Myth #3: “Most children arrive at kindergarten with the basics they need to progress in math.”   While it’s true that some children do show up in school with a solid understanding of number, many also do not.  In fact, the variability in children’s mathematical knowledge when they first come to school is huge – some children, for example, haven’t learned by six years old what others knew at three.  Even those students who seem to know a lot about number – those who can count, for example – don’t always have all of the number knowledge they need to succeed.  Many are simply performing by rote, without understanding what counting actually means.

Myth #4: “There’s nothing to learn in preschool math, really – just memorizing the number names and the sequence of counting numbers.”  If only this were true!  Cognitive scientists who study children’s development of number sense have identified dozens of individual concepts and skills that preschool children need to master as preparation for success in mathematics.  These concepts and skills cannot all be learned independently of each other, either – they form an intricate “number knowledge network” with lots of interconnections between them.  Counting with understanding, to take just one example, involves a progression of at least five distinct conceptual achievements on the way to mastery, and has connections to nearly every other concept in the network.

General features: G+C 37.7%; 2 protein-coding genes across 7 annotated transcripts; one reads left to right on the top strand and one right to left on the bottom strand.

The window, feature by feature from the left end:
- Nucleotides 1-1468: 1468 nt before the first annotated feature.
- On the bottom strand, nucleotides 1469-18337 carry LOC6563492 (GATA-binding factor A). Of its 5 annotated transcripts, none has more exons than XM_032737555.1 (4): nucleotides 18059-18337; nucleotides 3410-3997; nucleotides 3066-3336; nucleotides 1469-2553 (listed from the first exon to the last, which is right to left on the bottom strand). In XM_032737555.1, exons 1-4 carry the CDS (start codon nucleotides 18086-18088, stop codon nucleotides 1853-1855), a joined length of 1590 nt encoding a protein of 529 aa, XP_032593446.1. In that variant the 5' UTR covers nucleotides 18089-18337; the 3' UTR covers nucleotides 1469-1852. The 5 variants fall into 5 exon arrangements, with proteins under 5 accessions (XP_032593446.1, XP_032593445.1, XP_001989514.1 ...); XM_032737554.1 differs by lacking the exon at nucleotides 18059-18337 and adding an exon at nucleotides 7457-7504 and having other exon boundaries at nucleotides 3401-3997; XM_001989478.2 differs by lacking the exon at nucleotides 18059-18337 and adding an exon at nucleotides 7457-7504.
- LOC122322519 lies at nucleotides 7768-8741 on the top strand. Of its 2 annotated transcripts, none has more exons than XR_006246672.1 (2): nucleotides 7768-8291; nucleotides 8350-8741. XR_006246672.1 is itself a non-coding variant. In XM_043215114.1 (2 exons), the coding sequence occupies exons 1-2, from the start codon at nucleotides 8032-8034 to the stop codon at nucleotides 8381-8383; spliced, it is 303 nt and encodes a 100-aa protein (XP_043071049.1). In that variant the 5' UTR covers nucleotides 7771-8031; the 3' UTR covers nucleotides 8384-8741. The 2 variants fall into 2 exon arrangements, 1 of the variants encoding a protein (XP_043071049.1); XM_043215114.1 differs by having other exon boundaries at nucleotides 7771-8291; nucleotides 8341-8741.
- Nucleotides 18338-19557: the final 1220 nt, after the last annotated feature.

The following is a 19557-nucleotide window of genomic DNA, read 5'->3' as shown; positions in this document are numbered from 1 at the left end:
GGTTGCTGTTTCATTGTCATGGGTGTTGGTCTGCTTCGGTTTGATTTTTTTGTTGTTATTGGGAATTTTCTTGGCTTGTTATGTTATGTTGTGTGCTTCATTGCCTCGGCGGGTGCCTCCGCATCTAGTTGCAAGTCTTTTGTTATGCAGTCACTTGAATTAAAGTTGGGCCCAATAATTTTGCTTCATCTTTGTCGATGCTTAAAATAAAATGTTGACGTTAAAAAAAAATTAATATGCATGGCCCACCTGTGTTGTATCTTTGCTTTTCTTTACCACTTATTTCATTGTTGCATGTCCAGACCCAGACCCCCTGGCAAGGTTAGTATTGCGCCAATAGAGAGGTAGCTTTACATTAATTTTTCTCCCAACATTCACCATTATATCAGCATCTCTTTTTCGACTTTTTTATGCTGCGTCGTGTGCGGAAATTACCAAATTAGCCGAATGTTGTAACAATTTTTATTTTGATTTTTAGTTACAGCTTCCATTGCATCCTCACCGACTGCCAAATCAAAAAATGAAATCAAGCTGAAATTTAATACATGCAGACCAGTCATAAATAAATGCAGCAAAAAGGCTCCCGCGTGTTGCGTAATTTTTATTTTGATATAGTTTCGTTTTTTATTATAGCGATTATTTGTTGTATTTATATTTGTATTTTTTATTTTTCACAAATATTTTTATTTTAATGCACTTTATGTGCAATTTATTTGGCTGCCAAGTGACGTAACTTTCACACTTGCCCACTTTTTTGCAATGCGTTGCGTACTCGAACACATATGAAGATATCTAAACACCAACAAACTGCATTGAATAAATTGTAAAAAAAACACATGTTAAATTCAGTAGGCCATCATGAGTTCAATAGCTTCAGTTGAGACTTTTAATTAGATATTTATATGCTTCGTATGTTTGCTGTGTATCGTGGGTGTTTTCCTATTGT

Myth #5:Kids will generally pick up the math they need through unstructured play – puzzles, games, and songs with a math theme, for example.” This may surprise many people, but research has demonstrated that children do not learn what they need to know about number as a side effect of free play activities with a math theme, such as puzzles, blocks, or songs.  Reliably developing the conceptual foundations of number sense requires explicit and intentional focus on the number concepts and their formal relationships.

Myth #6: “There are ‘math people’ and ‘non-math people’ – you are either born with it or you aren’t.”  This misconception is both false and damaging. Cognitive scientists working in public school classrooms demonstrated back as early as the 1990’s that they could take virtually any kindergarten child – even those most at risk for failing in math – and reliably put them at the top of the class.  They demonstrated, in short, that every child has the potential to succeed in math…as long as we teach it in a way that gives every child a chance to understand it.